Why negative gearing is an even bigger negative for women


Larissa Waters

Larissa Waters: "The reality for far too many Australians is that not only is buying a home out of reach, but so too is ...

Larissa Waters: "The reality for far too many Australians is that not only is buying a home out of reach, but so too is keeping up with rent." Photo: Michelle Smith

Does the Minister for Women not know that domestic violence is the single biggest cause of homelessness in Australia, or does he simply not care?

Clearly, Tony Abbott was ignoring the many women and children fleeing family violence when he said last week that he hoped housing prices would go up because his personal home in Sydney would increase in value. The couldn't-care-less attitude was driven home by Joe Hockey this week telling those priced out of the housing market to get a high-paid job.

If only it were that simple. The reality for far too many Australians is that not only is buying a home out of reach, but so too is keeping up with rent. 

Sky-high rent presents one more barrier to leaving an abusive relationship, and means women are being forced to choose whether to sleep on the street or to return to domestic violence. What an impossible decision to make, even more so if you have your children's lives to fear for as well as your own.


I welcome the public discussion Australia is now having about domestic violence, and that it includes government voices. But women facing homelessness or violence need more than just talk. They need solutions – and fast.  

The Greens have released a policy which we believe, if adopted, would be groundbreaking in the national effort to end domestic violence and the hardship and disadvantage it wreaks on victims. We want to put an end to negative gearing for new investments from July, and use the proceeds to boost affordable housing.

Negative gearing allows investors to deduct losses made on rental properties from their own income, reducing the tax they pay.

Despite what some people say, negative gearing does not keep rents down by driving more housing construction. In fact, a recent ACOSS report showed that 90% of investment in negatively-geared housing was for existing properties, not new properties. This just drives up prices without creating any new homes.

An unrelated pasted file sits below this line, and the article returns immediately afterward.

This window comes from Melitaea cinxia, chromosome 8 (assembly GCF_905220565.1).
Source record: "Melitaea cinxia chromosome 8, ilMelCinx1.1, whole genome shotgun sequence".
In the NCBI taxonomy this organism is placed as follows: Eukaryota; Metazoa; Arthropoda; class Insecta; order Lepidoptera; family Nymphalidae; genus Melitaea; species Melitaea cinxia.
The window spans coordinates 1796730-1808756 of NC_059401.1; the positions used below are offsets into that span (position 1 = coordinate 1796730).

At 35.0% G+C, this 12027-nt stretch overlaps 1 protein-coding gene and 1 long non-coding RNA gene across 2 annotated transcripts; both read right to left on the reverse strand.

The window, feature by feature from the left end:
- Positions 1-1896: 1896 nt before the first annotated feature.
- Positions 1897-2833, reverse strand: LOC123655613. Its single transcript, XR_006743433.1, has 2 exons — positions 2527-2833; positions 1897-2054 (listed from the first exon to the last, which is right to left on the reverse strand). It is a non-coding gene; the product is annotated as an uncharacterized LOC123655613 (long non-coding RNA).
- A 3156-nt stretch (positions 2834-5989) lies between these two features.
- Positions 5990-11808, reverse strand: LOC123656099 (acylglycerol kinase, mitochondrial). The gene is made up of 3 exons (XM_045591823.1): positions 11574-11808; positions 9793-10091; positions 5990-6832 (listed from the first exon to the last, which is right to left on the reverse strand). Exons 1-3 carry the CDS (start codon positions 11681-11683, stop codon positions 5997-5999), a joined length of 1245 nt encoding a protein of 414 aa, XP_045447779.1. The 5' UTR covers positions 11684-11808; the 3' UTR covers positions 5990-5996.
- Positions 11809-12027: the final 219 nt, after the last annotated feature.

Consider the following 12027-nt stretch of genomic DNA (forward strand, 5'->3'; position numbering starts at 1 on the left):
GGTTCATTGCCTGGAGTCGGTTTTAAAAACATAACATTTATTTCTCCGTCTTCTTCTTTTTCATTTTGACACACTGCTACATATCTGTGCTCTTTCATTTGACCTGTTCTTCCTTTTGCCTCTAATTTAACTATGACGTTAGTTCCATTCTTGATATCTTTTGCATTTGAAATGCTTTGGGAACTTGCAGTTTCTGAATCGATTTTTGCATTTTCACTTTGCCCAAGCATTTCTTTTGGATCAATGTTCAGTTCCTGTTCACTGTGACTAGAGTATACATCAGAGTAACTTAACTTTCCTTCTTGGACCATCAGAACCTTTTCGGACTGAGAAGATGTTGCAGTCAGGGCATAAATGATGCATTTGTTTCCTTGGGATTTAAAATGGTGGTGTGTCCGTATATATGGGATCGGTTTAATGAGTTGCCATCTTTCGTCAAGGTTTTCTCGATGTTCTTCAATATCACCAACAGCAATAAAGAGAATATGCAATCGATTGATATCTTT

The biggest winners of negative gearing are the nation's highest income earners – over half of taxpayers negatively gearing rental properties are in the top 10 per cent of earners. By ending this tax break that disproportionately benefits the wealthiest, drives up house prices and blows the housing bubble up bigger and bigger, we can save $2.9 billion over the next four years to invest in social and public housing. 

With that money we could build 7,000 homes to help put an end to homelessness, the main cause of which is domestic and family violence. This would be enough homes to house every person currently sleeping rough. The money would also allow the construction of another 7,500 homes to get more than 15,000 people, many of them families, off the social housing waiting list.

Australians would be shocked to learn the average waiting time on the priority list is now 2.6 years.

As time goes on, the policy would generate more and more revenue as negatively-geared investments slowly fall out of the market. Over the next 10 years it would raise $42.5 billion, which could be invested in achieving a more caring society, rather than one that leaves victims of domestic violence on the street.

Our plan has the power to save women and children from having to return to violence, and instead provide more opportunities for them to start a new, happy, healthy life in a safe, affordable home.

The Senate Inquiry into domestic violence has shown that housing unaffordability is causing bottlenecks in domestic violence refuges across Australia. Women are being turned away because there's no affordable, safe, long-term housing for those already living at refuges to move on to. Just last week my colleague Senator Ludlam confirmed that figure is 438 women a day being turned away, and he couldn't get a straight answer from the government on whether its policy is to reduce that rate. In fact, the problem has been exacerbated by the government's cuts to the rental affordability scheme and to the construction of new refuges.

By ending negative gearing to boost social and public housing we can free up spaces in refuges for the new arrivals who tragically keep coming and coming.

With investment in prevention, including respectful relationships education at schools, I hope we can slow the domestic violence epidemic to a complete stop. And that will mean a dramatic decrease in homelessness in Australia.

But right now, we're so far away from achieving that and we need to deal with the current harsh reality with urgent action.

The Minister for Women and the Treasurer need to re-think housing affordability for the sake of women escaping domestic violence, even if doing so adversely impacts the ever-increasing value of their own multiple houses.


Queensland Senator Larissa Waters is the Australian Greens Deputy Leader and spokesperson for women.